SYNOPSIS [7th March,2022] Day 36: IASbaba’s TLP (Phase 1): UPSC Mains Answer Writing (General Studies)

  • IASbaba
  • March 8, 2022
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TLP-UPSC Mains Answer Writing, Yesterday's Synopsis
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SYNOPSIS [7th March,2022] Day 36: IASbaba’s TLP (Phase 1): UPSC Mains Answer Writing (General Studies)


1. How does politicisation of appointments to constitutional posts affect democratic governance? Analyse. (10 Marks)


Candidates need to write about politicization of the Constitutional post also analyze how it is affecting the Democratic governance. 


Politicization is a practice in which the political party winning an election rewards its campaign workers and other active supporters by appointment to constitutional or government posts and with other favours it’s known as patronage system. 


Constitutional bodies are those bodies which are mentioned in the constitution and receive their power and authority from the constitution. For eg. UPSC, CAG etc.

Politicization of appointment affect the Democratic governance:

  • Constitutional posts are vested with such important responsibility and function which helps them in ensuring the accountability. With making the political appointment the agenda of such bodies are sacrificed.
  • During the last few years, the governors of Karnataka, Madhya Pradesh, Kerala, Maharashtra and, of course, West Bengal have played their roles in such a way as to make them highly controversial without necessarily adding to the glory of the office. 
  • Due to political posting there are delays in conducting the inquiry and in delivering judgements. Also, there is a perception that the Commission tends to confirm the government’s position on most cases. 
  • National commission for SC and ST: The atrocities and backwardness of majority of people under SC are still continuing even after 70 years of independence. They have failed to secure the forest rights, welfare of ST’s which can be seen in their social indicators.
  • For example incidents like dalit lynching in Una, Gujarat; caste related honour killings in Haryana shows that the NCSC or NCST as been ineffective in delivering. 
  • Majority of State service commissions have been embroiled in controversies like corruption, nepotism etc.
  • Despite playing the most important role CAG has gone through challenges due to it’s political appointment there are many task unexamined by the CAG under pressure of the government. 
  • Election Commission being the supreme authority to conduct free and fair elections many times come under hammer of the government. For example “directive” from the PMO has raised concerns about the independent functioning of the Commission, whose autonomy successive CECs have sought to protect zealously.


Constitutional bodies are said to be of utmost importance in maintaining accountability but due to politicization as mentioned previously, they are not able to function to their fullest potential. If these issues are addressed on war footing, then they can achieve their goal as stipulated.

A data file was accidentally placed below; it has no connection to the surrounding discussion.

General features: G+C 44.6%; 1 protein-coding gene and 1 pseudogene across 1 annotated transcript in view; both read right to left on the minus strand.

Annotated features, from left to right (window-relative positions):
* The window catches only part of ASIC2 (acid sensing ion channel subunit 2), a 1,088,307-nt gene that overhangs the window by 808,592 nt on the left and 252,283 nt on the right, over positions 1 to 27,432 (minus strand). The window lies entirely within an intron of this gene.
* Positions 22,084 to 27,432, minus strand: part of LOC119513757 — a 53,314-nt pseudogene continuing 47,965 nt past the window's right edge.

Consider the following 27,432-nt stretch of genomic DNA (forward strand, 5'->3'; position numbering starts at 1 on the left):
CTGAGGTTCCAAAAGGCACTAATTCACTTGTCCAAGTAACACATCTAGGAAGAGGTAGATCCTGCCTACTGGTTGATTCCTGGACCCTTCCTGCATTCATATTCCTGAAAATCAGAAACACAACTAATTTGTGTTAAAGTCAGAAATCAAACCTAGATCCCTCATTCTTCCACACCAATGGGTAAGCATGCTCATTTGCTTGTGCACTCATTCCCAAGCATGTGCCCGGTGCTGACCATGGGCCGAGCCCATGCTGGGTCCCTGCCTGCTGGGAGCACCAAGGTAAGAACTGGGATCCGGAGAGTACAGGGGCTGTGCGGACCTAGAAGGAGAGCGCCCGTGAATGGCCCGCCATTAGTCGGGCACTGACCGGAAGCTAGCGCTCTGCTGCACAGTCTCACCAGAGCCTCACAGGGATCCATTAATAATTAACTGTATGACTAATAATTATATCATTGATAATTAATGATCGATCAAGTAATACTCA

2. Do you think electoral code of conduct can be enforced more strictly?  Why or why not? Substantiate your views. 


Students are expected to write about the electoral code of conduct substantiate your view whether it should be enforced strictly or not. 


The electoral Code of Conduct is a set of guidelines issued by the election Commission of India to regulate political parties and candidates prior to elections, in order to ensure a free and fair election.


Purpose of Enforcing it strictly:

  • Free and fair election is the soul of democracy. To safeguard and further strengthen our democracy code of conducts must be made legally enforceable.
  • Election Commission of India (ECI) will get certain executive power to check unethical behavior of political parties. 
  • It helps EC in keeping with the mandate it has been given under Article 324 of the Constitution, which gives it the power to supervise and conduct free and fair elections to the Parliament and State Legislatures.
  • Currently MCC does not specify the type of punishment that may arise from a violation of its provisions. There is no classification of violations based on the severity of the act with statutory status there will be some development. 
  • The absence of specific norms on exercising its powers can lead the EC to arbitrariness and individual bias. For example Mayawati was banned from public meetings by the EC for 48 hours, due to her appeal to Muslims whereas other politicians were appealing openly. Enacting a law will give EC full autonomy to take action unbiasedly.

Enforcing it strictly not a good idea:

  • Morality cannot be enforced by law. To follow code of conduct in true spirit and to not adopt any circumvention of law, one has to imbibe political morality in himself/herself. 
  • Code of conduct can be followed only by moral conviction. For this one must have moral principles and ability to do moral analysis. Law alone will not be sufficient.
  • Chief Justice Earl Warren once remarked: “In civilized life, law floats in a sea of ethics.” Without development of political ethics making code of conduct legally enforceable will not be sufficient. 
  • Politicians have devised ingenious ways to circumvent the code of conduct. For instance wearing clothes of particular colour; using encrypted sentences in campaign speeches etc.